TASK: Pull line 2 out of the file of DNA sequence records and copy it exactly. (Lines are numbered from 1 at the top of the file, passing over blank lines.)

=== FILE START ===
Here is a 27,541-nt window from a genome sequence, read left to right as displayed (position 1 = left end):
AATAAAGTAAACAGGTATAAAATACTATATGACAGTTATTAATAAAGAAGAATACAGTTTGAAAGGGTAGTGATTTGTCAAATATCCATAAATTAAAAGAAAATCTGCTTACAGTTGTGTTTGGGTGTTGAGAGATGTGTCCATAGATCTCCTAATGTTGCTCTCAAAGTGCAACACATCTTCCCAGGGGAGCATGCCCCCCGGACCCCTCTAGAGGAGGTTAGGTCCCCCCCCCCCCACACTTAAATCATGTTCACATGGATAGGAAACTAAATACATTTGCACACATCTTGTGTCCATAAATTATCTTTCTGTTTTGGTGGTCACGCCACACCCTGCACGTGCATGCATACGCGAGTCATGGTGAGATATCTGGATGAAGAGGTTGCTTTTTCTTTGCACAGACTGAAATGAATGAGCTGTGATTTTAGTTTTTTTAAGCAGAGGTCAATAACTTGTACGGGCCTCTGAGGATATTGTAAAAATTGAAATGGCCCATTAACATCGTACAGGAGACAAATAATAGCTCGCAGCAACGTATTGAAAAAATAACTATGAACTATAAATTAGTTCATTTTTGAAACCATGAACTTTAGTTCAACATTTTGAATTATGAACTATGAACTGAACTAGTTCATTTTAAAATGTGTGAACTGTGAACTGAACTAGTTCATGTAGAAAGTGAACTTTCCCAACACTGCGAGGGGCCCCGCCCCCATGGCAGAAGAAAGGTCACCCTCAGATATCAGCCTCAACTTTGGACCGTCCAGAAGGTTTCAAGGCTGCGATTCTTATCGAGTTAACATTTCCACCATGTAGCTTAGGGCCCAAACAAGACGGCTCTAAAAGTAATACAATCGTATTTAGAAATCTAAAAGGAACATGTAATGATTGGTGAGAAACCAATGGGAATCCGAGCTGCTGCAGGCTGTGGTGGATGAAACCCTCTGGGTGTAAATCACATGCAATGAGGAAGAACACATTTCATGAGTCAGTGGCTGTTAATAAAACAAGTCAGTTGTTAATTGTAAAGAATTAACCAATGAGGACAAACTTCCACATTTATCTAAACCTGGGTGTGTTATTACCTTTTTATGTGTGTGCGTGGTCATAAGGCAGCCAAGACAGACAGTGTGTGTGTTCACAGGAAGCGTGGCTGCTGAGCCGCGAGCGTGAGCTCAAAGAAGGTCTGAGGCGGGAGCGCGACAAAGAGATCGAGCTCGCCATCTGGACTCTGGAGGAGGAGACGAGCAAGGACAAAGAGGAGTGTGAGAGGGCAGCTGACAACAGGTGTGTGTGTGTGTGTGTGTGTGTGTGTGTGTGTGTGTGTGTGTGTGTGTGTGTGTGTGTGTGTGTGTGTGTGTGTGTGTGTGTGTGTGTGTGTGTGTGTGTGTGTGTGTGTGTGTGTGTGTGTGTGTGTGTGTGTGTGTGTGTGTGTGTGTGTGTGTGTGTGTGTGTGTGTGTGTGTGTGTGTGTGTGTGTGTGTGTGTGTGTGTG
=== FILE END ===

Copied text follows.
AATAAAGTAAACAGGTATAAAATACTATATGACAGTTATTAATAAAGAAGAATACAGTTTGAAAGGGTAGTGATTTGTCAAATATCCATAAATTAAAAGAAAATCTGCTTACAGTTGTGTTTGGGTGTTGAGAGATGTGTCCATAGATCTCCTAATGTTGCTCTCAAAGTGCAACACATCTTCCCAGGGGAGCATGCCCCCCGGACCCCTCTAGAGGAGGTTAGGTCCCCCCCCCCCCACACTTAAATCATGTTCACATGGATAGGAAACTAAATACATTTGCACACATCTTGTGTCCATAAATTATCTTTCTGTTTTGGTGGTCACGCCACACCCTGCACGTGCATGCATACGCGAGTCATGGTGAGATATCTGGATGAAGAGGTTGCTTTTTCTTTGCACAGACTGAAATGAATGAGCTGTGATTTTAGTTTTTTTAAGCAGAGGTCAATAACTTGTACGGGCCTCTGAGGATATTGTAAAAATTGAAATGGCCCATTAACATCGTACAGGAGACAAATAATAGCTCGCAGCAACGTATTGAAAAAATAACTATGAACTATAAATTAGTTCATTTTTGAAACCATGAACTTTAGTTCAACATTTTGAATTATGAACTATGAACTGAACTAGTTCATTTTAAAATGTGTGAACTGTGAACTGAACTAGTTCATGTAGAAAGTGAACTTTCCCAACACTGCGAGGGGCCCCGCCCCCATGGCAGAAGAAAGGTCACCCTCAGATATCAGCCTCAACTTTGGACCGTCCAGAAGGTTTCAAGGCTGCGATTCTTATCGAGTTAACATTTCCACCATGTAGCTTAGGGCCCAAACAAGACGGCTCTAAAAGTAATACAATCGTATTTAGAAATCTAAAAGGAACATGTAATGATTGGTGAGAAACCAATGGGAATCCGAGCTGCTGCAGGCTGTGGTGGATGAAACCCTCTGGGTGTAAATCACATGCAATGAGGAAGAACACATTTCATGAGTCAGTGGCTGTTAATAAAACAAGTCAGTTGTTAATTGTAAAGAATTAACCAATGAGGACAAACTTCCACATTTATCTAAACCTGGGTGTGTTATTACCTTTTTATGTGTGTGCGTGGTCATAAGGCAGCCAAGACAGACAGTGTGTGTGTTCACAGGAAGCGTGGCTGCTGAGCCGCGAGCGTGAGCTCAAAGAAGGTCTGAGGCGGGAGCGCGACAAAGAGATCGAGCTCGCCATCTGGACTCTGGAGGAGGAGACGAGCAAGGACAAAGAGGAGTGTGAGAGGGCAGCTGACAACAGGTGTGTGTGTGTGTGTGTGTGTGTGTGTGTGTGTGTGTGTGTGTGTGTGTGTGTGTGTGTGTGTGTGTGTGTGTGTGTGTGTGTGTGTGTGTGTGTGTGTGTGTGTGTGTGTGTGTGTGTGTGTGTGTGTGTGTGTGTGTGTGTGTGTGTGTGTGTGTGTGTGTGTGTGTGTGTGTGTGTGTGTGTGTGTGTGTGTGTGTGTGTGTG